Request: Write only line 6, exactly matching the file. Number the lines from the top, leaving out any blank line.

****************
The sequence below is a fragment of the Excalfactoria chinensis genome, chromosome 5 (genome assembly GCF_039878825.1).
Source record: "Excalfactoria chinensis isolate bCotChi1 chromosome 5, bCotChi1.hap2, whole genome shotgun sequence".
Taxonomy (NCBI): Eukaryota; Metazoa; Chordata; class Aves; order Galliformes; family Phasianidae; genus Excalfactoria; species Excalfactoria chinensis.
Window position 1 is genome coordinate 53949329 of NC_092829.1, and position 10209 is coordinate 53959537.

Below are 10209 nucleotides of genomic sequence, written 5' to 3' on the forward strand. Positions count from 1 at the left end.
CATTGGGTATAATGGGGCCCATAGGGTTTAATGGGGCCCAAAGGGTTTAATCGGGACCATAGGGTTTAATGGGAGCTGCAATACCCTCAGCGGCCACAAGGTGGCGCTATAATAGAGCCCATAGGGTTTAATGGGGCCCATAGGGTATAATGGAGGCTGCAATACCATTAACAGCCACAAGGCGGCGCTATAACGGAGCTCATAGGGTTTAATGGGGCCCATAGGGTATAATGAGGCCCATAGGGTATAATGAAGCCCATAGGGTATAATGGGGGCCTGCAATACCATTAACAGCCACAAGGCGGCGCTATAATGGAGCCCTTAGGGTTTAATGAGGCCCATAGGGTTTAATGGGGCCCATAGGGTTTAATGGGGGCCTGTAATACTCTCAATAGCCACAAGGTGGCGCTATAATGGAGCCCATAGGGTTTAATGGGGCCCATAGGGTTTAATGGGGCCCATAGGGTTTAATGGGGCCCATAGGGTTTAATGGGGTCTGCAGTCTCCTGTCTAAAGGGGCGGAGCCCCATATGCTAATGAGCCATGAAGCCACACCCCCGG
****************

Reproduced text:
CATTGGGTATAATGGGGCCCATAGGGTTTAATGGGGCCCAAAGGGTTTAATCGGGACCATAGGGTTTAATGGGAGCTGCAATACCCTCAGCGGCCACAAGGTGGCGCTATAATAGAGCCCATAGGGTTTAATGGGGCCCATAGGGTATAATGGAGGCTGCAATACCATTAACAGCCACAAGGCGGCGCTATAACGGAGCTCATAGGGTTTAATGGGGCCCATAGGGTATAATGAGGCCCATAGGGTATAATGAAGCCCATAGGGTATAATGGGGGCCTGCAATACCATTAACAGCCACAAGGCGGCGCTATAATGGAGCCCTTAGGGTTTAATGAGGCCCATAGGGTTTAATGGGGCCCATAGGGTTTAATGGGGGCCTGTAATACTCTCAATAGCCACAAGGTGGCGCTATAATGGAGCCCATAGGGTTTAATGGGGCCCATAGGGTTTAATGGGGCCCATAGGGTTTAATGGGGCCCATAGGGTTTAATGGGGTCTGCAGTCTCCTGTCTAAAGGGGCGGAGCCCCATATGCTAATGAGCCATGAAGCCACACCCCCGG